A new species of freshwater stingray has been discovered in a river in western Thailand, but its chances for long-term survival are slim, warns WWF.
The new species of stingray, measuring 60 centimeters (23.6 inches) in width, was first observed two years ago but has only now been confirmed in detail as a new species by researchers from WWF-Thailand and the US-based Smithsonian Institute.
WWF Thailand’s Senior Freshwater Biologist, Dr Chavalit Vidthayanon along with Smithsonian Research Associate, Dr Tyson Roberts, have described in detail the new freshwater stingray, known as Himantura kittipongi, found in the Mekong Basin of western Thailand.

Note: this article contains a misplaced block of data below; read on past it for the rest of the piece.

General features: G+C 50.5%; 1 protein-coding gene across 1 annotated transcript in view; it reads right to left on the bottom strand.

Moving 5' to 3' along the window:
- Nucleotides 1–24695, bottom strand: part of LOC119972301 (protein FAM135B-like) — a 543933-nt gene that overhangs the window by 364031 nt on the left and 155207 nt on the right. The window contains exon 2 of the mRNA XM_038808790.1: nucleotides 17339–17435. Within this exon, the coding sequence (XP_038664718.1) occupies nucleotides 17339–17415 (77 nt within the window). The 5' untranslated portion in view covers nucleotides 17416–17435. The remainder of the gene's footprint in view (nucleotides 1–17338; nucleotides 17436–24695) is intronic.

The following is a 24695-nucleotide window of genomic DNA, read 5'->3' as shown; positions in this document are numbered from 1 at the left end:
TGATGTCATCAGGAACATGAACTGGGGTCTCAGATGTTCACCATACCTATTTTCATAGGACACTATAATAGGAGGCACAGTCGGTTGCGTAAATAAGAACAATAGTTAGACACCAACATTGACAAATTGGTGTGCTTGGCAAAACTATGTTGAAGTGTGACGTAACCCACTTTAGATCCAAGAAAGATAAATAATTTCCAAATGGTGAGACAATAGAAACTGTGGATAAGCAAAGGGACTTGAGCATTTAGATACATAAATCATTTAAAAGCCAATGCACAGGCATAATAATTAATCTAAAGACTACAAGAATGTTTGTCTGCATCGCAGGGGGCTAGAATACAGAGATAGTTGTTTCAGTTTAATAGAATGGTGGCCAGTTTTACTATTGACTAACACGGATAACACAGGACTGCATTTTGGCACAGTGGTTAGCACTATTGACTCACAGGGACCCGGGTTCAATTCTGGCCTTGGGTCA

Thai rivers, including the Mekong River where the ray is found, have been plagued by serious pollution, overfishing and dam building which have taken a deadly toll on Thailand's once diverse and abundant river life. The ray is believed to exist in only small numbers.
The new species was named Himantura kittipong after prominent Thai fish expert Kittipong Jaruthanin who first observed the ray in 2004.